Pot Measure Set for November Vote

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Analysis: the city council's final cannabis ballot proposal

Assistant News Editor Stephanie Baer talks to reporter Gianna Albaum about the Berkeley city council's final revision of the cannabis ballot measure for the November election.

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Correction Appended

After more than two months of debate, the Berkeley City Council placed a measure on the November ballot Tuesday with several amendments to the city's current Medical Marijuana Ordinance.

The city took large steps in the proposal toward regulating and taxing "cannabusiness," proposing a 2.5 percent business license tax on recognized collectives and dispensaries in the city.

The limit on the number of recognized non-dispensing sites - where collectives can grow, test and bake medical marijuana products - in the city will also rise from zero to six, while the limit on the number of recognized dispensaries will rise from three to four.

Other changes include limiting collectives that do not officially obtain one of the six non-dispensing location permits to a grow space of a maximum of 200 square feet in residential areas only and reconstituting the Medical Marijuana Commission as a typical city commission rather than as an autonomous entity.

Though council members approved raising the limit on non-dispensing locations from four to 10 last week with only Mayor Tom Bates voting "no," they lowered it back down to six Tuesday.

Councilmember Kriss Worthington said he thought Bates might have "twisted some arms" to pass the lower limit, but Councilmember Linda Maio maintained that she, Bates and Councilmember Laurie Capitelli merely "stepped back" and decided to choose a proposal that was "a little more carefully thought out."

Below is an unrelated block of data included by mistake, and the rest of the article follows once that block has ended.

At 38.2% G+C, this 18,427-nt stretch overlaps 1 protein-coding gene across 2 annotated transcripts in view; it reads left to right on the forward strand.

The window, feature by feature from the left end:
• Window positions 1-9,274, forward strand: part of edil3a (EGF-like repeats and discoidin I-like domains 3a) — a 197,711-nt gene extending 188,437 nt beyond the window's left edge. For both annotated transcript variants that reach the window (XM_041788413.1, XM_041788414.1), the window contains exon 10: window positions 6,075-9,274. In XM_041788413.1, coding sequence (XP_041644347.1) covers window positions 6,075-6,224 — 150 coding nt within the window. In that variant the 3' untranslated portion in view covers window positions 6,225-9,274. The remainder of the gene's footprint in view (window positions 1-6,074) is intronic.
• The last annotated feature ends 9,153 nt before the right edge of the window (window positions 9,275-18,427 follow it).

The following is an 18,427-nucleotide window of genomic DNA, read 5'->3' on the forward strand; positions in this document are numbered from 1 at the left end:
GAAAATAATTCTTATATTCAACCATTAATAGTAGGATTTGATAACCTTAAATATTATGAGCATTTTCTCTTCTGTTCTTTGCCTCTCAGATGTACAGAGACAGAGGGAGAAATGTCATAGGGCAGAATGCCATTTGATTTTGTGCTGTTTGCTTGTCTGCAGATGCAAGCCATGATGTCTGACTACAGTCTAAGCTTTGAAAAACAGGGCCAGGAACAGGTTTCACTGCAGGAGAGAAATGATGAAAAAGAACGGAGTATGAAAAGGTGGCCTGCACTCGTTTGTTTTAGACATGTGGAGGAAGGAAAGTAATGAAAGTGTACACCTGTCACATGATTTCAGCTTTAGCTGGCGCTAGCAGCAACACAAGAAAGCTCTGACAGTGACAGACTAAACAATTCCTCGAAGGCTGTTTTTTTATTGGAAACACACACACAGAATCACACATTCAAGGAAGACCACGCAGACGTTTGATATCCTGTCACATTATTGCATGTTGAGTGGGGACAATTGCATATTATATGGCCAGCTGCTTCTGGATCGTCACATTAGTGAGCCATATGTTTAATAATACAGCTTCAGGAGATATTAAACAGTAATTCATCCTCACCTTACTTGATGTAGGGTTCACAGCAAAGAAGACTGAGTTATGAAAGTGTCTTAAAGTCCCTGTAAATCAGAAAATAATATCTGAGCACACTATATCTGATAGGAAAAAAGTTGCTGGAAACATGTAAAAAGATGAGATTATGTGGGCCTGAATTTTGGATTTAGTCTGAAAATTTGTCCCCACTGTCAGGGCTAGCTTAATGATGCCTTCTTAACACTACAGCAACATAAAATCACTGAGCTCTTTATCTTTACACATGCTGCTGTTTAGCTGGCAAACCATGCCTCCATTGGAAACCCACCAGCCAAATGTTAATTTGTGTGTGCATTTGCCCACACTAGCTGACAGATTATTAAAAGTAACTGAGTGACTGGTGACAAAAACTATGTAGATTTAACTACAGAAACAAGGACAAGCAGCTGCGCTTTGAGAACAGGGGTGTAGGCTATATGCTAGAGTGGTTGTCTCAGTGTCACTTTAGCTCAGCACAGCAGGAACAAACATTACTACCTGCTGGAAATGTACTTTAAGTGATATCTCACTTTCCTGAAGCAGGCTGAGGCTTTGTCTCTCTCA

The question of monopolization of the cannabis market continued to pervade the debate, with some arguing that the limits allow the city to better respond to the unforeseen circumstances that arise in the trial regulation of a new trade. Others maintain that the creation of a monopoly will detract from the quality of the cannabis and lead to a "Walmart-style" marijuana industry.

While Bates said further opening up the market would be "a big mistake," Capitelli applauded the fact that the amendment legally provides "no limitation on the number of cultivators."

Because the limit on non-dispensing locations refers to the number of locations allowed rather than the number of cultivators, Capitelli said, several cultivators could legally join together to lease one of the properties.

In an interview Wednesday, Worthington questioned whether Capitelli was serious when he presented this interpretation, saying that it was "entertaining, but unlikely to be realistic."

Either way, representatives of collectives were less enthused by the prospect, with one speaker comparing the sharing of a grow space to sharing a house with roommates who stink.

"(Cultivators) don't want anyone's grow near their grow," Worthington said.

Though the final proposal seemed to represent an even-handed dialogue between the council and "cannabusiness" representatives, Bates and other council members expressed concern that the measure will "scare the public."

However, Worthington dismissed the idea, saying Berkeley voters are "too sophisticated" to think that allowing 10 cultivators to obtain permits would hugely increase the amount of cannabis grown in the city.

While cultivators were displeased with the reduction in non-dispensing sites, Bates stressed the importance of "going slow" in regulating the cannabis industry.

"We're learning to crawl now, and maybe we'll learn to walk in the near future," Bates said.


Correction: Thursday, July 15, 2010
An earlier version of this article incorrectly stated that a rejected substitute amendment was introduced at the meeting, reducing the limit on the number of non-dispensing locations from 10 to six. In fact, the substitute motion increased the limit from six to 10.

The Daily Californian regrets the error.

Contact Gianna Albaum at [email protected]

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